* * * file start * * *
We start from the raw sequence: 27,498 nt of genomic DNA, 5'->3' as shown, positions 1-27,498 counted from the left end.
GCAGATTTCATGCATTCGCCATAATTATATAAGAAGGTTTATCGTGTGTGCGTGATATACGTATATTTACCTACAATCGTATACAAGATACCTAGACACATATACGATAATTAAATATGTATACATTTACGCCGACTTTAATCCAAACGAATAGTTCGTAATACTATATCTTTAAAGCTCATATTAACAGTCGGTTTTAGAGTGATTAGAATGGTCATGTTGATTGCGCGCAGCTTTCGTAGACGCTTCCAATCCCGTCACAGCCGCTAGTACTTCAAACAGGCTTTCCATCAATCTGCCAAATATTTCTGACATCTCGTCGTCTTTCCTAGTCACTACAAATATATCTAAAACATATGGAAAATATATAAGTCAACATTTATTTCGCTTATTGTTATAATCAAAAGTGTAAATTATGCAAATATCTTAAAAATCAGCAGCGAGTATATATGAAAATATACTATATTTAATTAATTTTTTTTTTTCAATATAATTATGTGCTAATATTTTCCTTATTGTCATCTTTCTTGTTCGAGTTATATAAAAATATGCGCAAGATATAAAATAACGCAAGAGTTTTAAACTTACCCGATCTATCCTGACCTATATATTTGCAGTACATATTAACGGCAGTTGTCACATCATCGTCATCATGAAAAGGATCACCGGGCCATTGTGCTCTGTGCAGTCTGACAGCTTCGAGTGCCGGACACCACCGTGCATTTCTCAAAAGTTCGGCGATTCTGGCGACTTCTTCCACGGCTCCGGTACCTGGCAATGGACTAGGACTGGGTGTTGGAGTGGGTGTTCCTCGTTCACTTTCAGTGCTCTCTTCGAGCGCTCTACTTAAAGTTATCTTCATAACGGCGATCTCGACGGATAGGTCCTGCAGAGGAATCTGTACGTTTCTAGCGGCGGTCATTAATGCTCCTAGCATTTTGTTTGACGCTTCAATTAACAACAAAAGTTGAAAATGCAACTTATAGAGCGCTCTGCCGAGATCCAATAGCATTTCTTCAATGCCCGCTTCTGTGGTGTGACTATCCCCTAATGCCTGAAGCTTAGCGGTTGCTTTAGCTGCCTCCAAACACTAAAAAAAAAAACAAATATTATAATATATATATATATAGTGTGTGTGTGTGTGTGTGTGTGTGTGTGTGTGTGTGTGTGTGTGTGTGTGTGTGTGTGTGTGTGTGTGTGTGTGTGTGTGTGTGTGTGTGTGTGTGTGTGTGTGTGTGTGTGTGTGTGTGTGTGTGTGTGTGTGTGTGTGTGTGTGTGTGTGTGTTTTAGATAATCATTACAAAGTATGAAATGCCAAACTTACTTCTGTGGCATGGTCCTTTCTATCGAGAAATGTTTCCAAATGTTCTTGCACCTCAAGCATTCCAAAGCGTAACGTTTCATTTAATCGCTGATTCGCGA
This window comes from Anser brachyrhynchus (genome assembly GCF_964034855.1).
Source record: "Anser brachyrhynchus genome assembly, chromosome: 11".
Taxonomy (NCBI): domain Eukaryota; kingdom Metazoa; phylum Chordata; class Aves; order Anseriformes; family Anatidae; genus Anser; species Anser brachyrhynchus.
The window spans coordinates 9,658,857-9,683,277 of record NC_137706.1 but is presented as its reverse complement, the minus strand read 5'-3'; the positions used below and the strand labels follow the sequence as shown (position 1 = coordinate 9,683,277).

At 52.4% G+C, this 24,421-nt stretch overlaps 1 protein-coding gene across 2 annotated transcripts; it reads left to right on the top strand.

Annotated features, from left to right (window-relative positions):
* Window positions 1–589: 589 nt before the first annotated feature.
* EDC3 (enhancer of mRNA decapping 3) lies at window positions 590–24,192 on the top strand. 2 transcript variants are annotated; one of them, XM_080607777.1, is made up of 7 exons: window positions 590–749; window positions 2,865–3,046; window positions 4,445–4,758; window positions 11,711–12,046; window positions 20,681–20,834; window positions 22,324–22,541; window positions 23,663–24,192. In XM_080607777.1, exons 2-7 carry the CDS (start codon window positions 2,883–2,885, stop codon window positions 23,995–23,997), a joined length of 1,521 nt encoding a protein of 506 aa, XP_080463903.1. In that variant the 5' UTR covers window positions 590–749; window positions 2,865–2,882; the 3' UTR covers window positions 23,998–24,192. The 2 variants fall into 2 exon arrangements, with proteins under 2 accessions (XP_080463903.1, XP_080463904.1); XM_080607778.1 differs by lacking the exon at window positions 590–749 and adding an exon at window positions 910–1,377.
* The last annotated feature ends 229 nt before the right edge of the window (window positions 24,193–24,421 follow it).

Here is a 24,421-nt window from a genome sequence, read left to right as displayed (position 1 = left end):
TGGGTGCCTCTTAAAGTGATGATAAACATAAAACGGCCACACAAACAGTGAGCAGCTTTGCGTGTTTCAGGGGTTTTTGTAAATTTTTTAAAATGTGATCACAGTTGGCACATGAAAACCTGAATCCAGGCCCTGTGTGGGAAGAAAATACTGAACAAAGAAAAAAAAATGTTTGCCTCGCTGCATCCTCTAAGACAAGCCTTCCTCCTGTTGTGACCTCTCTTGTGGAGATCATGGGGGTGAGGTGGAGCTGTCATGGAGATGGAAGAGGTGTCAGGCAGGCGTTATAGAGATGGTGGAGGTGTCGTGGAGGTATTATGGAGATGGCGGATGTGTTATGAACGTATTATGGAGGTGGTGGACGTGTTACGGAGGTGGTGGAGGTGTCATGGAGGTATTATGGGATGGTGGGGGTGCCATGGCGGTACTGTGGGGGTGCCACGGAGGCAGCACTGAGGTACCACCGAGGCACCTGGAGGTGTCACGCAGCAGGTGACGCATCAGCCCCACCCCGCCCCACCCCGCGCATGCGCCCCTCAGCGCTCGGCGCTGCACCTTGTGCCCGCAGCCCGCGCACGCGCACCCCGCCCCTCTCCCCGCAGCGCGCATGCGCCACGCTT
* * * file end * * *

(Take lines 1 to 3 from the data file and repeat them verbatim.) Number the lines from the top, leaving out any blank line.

We start from the raw sequence: 27,498 nt of genomic DNA, 5'->3' as shown, positions 1-27,498 counted from the left end.
GCAGATTTCATGCATTCGCCATAATTATATAAGAAGGTTTATCGTGTGTGCGTGATATACGTATATTTACCTACAATCGTATACAAGATACCTAGACACATATACGATAATTAAATATGTATACATTTACGCCGACTTTAATCCAAACGAATAGTTCGTAATACTATATCTTTAAAGCTCATATTAACAGTCGGTTTTAGAGTGATTAGAATGGTCATGTTGATTGCGCGCAGCTTTCGTAGACGCTTCCAATCCCGTCACAGCCGCTAGTACTTCAAACAGGCTTTCCATCAATCTGCCAAATATTTCTGACATCTCGTCGTCTTTCCTAGTCACTACAAATATATCTAAAACATATGGAAAATATATAAGTCAACATTTATTTCGCTTATTGTTATAATCAAAAGTGTAAATTATGCAAATATCTTAAAAATCAGCAGCGAGTATATATGAAAATATACTATATTTAATTAATTTTTTTTTTTCAATATAATTATGTGCTAATATTTTCCTTATTGTCATCTTTCTTGTTCGAGTTATATAAAAATATGCGCAAGATATAAAATAACGCAAGAGTTTTAAACTTACCCGATCTATCCTGACCTATATATTTGCAGTACATATTAACGGCAGTTGTCACATCATCGTCATCATGAAAAGGATCACCGGGCCATTGTGCTCTGTGCAGTCTGACAGCTTCGAGTGCCGGACACCACCGTGCATTTCTCAAAAGTTCGGCGATTCTGGCGACTTCTTCCACGGCTCCGGTACCTGGCAATGGACTAGGACTGGGTGTTGGAGTGGGTGTTCCTCGTTCACTTTCAGTGCTCTCTTCGAGCGCTCTACTTAAAGTTATCTTCATAACGGCGATCTCGACGGATAGGTCCTGCAGAGGAATCTGTACGTTTCTAGCGGCGGTCATTAATGCTCCTAGCATTTTGTTTGACGCTTCAATTAACAACAAAAGTTGAAAATGCAACTTATAGAGCGCTCTGCCGAGATCCAATAGCATTTCTTCAATGCCCGCTTCTGTGGTGTGACTATCCCCTAATGCCTGAAGCTTAGCGGTTGCTTTAGCTGCCTCCAAACACTAAAAAAAAAAACAAATATTATAATATATATATATATAGTGTGTGTGTGTGTGTGTGTGTGTGTGTGTGTGTGTGTGTGTGTGTGTGTGTGTGTGTGTGTGTGTGTGTGTGTGTGTGTGTGTGTGTGTGTGTGTGTGTGTGTGTGTGTGTGTGTGTGTGTGTGTGTGTGTGTGTGTGTGTGTGTGTGTGTGTGTTTTAGATAATCATTACAAAGTATGAAATGCCAAACTTACTTCTGTGGCATGGTCCTTTCTATCGAGAAATGTTTCCAAATGTTCTTGCACCTCAAGCATTCCAAAGCGTAACGTTTCATTTAATCGCTGATTCGCGA
This window comes from Anser brachyrhynchus (genome assembly GCF_964034855.1).